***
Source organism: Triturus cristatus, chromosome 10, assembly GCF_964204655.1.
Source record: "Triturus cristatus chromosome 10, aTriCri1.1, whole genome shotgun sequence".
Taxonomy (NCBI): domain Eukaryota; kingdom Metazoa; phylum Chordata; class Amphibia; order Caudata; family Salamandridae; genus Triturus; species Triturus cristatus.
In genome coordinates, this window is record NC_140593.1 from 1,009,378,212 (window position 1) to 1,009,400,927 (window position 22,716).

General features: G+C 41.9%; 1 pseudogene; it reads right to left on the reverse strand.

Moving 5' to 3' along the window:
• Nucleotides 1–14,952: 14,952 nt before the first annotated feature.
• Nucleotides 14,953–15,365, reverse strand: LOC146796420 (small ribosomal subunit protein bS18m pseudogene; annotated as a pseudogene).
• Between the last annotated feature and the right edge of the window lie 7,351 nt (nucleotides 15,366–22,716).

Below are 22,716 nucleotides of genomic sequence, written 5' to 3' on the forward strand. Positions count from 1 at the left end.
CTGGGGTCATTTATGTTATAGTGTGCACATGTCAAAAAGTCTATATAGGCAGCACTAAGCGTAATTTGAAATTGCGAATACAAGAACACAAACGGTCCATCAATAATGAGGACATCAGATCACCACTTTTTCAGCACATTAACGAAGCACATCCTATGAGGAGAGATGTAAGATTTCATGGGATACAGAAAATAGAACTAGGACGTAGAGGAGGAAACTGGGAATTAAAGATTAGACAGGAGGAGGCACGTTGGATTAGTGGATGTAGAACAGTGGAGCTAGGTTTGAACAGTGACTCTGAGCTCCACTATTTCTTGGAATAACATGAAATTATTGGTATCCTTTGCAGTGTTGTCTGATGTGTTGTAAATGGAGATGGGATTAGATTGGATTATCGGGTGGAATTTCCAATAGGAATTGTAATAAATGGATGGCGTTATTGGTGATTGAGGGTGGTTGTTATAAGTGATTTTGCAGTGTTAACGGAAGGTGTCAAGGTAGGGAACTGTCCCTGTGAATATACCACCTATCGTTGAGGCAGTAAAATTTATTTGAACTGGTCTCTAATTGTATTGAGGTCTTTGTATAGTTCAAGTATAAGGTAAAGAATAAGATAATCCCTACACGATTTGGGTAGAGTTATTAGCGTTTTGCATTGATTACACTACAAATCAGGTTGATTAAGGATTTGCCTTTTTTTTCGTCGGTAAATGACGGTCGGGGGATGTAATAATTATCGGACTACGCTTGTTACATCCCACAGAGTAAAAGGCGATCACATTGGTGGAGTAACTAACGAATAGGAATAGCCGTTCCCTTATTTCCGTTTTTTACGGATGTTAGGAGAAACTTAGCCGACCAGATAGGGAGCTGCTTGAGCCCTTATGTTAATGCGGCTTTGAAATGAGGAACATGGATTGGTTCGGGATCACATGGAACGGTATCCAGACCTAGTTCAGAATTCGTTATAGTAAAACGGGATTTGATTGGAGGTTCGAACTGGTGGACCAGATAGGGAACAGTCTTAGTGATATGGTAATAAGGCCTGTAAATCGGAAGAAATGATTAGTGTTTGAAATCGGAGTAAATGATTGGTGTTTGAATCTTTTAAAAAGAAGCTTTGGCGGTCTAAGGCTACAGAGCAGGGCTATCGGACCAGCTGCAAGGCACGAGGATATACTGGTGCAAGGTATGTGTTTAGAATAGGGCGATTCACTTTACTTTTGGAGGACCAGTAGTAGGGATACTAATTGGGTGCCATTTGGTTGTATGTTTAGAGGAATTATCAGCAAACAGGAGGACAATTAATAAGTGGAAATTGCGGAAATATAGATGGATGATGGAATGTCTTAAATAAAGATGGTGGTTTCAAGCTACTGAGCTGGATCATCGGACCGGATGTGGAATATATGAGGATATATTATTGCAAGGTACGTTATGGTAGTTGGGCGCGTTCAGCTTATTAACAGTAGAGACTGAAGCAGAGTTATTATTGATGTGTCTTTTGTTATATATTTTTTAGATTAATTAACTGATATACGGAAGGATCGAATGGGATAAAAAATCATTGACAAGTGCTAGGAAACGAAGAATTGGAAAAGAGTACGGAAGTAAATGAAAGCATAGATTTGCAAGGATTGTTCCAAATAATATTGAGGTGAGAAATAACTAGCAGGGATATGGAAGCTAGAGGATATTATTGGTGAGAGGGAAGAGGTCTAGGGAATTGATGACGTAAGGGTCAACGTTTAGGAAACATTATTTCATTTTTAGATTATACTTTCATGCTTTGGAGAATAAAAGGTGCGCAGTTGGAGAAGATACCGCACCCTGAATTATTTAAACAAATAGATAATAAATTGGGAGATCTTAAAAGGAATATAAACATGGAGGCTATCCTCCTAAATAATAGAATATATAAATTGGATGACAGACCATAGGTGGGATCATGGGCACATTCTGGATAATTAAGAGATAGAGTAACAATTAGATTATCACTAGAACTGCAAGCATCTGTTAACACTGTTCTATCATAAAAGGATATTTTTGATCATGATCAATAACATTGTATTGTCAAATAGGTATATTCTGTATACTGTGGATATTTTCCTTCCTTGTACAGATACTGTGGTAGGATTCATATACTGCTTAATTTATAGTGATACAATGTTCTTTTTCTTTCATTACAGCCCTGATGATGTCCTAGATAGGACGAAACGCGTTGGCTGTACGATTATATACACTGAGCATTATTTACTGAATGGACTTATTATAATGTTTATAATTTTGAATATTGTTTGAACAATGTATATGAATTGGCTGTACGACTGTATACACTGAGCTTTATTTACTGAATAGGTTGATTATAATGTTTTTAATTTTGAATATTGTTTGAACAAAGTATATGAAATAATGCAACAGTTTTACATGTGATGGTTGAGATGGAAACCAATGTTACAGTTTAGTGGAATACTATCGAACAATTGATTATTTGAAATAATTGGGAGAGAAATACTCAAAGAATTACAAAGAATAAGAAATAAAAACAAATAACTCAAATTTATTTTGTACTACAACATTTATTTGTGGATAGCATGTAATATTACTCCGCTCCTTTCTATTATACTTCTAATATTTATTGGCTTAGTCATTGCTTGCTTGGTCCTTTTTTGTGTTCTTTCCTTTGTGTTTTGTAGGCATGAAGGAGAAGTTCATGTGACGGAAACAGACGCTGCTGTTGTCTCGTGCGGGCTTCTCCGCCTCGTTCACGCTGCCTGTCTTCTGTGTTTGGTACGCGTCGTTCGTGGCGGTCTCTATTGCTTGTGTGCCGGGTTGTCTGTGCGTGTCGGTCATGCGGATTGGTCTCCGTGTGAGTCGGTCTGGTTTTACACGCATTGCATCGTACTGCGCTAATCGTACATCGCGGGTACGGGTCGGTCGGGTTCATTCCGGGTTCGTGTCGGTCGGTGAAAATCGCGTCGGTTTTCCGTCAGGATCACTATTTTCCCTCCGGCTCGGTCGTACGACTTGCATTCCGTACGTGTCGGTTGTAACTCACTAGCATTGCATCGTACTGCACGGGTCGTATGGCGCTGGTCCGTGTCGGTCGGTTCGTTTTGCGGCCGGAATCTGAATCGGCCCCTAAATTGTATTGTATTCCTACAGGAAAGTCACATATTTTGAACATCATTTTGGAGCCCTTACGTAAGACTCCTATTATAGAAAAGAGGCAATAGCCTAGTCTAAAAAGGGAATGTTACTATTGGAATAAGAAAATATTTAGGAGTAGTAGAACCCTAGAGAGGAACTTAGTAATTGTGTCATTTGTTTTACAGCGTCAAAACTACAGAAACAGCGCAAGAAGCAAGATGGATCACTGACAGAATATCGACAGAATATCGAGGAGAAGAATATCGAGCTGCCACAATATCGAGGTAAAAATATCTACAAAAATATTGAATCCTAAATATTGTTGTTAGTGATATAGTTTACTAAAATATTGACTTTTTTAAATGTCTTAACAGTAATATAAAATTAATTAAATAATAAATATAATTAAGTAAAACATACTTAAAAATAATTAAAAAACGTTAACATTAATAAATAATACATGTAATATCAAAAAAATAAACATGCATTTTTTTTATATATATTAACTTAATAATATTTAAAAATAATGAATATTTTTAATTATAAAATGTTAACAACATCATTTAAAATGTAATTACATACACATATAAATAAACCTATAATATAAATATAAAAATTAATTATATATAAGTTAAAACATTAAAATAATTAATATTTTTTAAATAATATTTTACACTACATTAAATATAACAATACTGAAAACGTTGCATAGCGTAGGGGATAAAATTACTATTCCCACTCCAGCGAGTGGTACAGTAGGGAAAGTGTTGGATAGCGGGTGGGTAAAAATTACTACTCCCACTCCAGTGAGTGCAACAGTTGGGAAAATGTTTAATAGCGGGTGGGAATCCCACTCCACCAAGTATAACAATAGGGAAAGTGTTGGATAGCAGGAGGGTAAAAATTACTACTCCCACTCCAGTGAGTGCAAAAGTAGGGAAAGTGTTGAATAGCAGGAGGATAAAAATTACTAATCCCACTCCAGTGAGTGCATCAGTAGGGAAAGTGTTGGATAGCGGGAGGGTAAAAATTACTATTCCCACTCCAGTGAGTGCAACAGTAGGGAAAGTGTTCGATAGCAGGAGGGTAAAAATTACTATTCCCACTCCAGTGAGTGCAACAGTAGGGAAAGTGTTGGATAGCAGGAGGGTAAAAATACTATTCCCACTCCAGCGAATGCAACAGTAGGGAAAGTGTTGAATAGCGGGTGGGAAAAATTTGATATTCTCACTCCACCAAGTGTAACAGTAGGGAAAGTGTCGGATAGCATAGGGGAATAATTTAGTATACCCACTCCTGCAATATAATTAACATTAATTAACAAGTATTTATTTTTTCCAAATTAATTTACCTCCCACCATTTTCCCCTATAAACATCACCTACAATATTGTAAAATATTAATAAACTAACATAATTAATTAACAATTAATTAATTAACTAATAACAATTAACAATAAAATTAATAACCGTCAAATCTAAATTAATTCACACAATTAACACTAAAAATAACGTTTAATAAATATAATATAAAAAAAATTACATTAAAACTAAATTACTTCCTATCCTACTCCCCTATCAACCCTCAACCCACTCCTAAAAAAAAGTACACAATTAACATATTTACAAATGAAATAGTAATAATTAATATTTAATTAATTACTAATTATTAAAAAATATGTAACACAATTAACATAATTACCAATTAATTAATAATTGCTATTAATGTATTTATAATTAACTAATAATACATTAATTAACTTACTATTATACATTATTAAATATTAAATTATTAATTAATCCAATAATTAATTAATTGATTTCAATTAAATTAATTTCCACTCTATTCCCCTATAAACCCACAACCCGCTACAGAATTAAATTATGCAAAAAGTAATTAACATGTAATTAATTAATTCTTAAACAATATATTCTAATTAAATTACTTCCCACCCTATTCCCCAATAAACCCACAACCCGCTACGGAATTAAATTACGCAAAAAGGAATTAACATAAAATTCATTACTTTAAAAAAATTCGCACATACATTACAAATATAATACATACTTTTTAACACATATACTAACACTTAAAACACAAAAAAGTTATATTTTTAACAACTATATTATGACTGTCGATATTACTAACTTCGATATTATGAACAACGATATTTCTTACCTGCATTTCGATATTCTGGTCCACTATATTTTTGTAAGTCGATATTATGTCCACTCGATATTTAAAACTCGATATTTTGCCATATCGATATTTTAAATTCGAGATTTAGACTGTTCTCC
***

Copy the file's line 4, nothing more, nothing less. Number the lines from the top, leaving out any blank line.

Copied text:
In genome coordinates, this window is record NC_140593.1 from 1,009,378,212 (window position 1) to 1,009,400,927 (window position 22,716).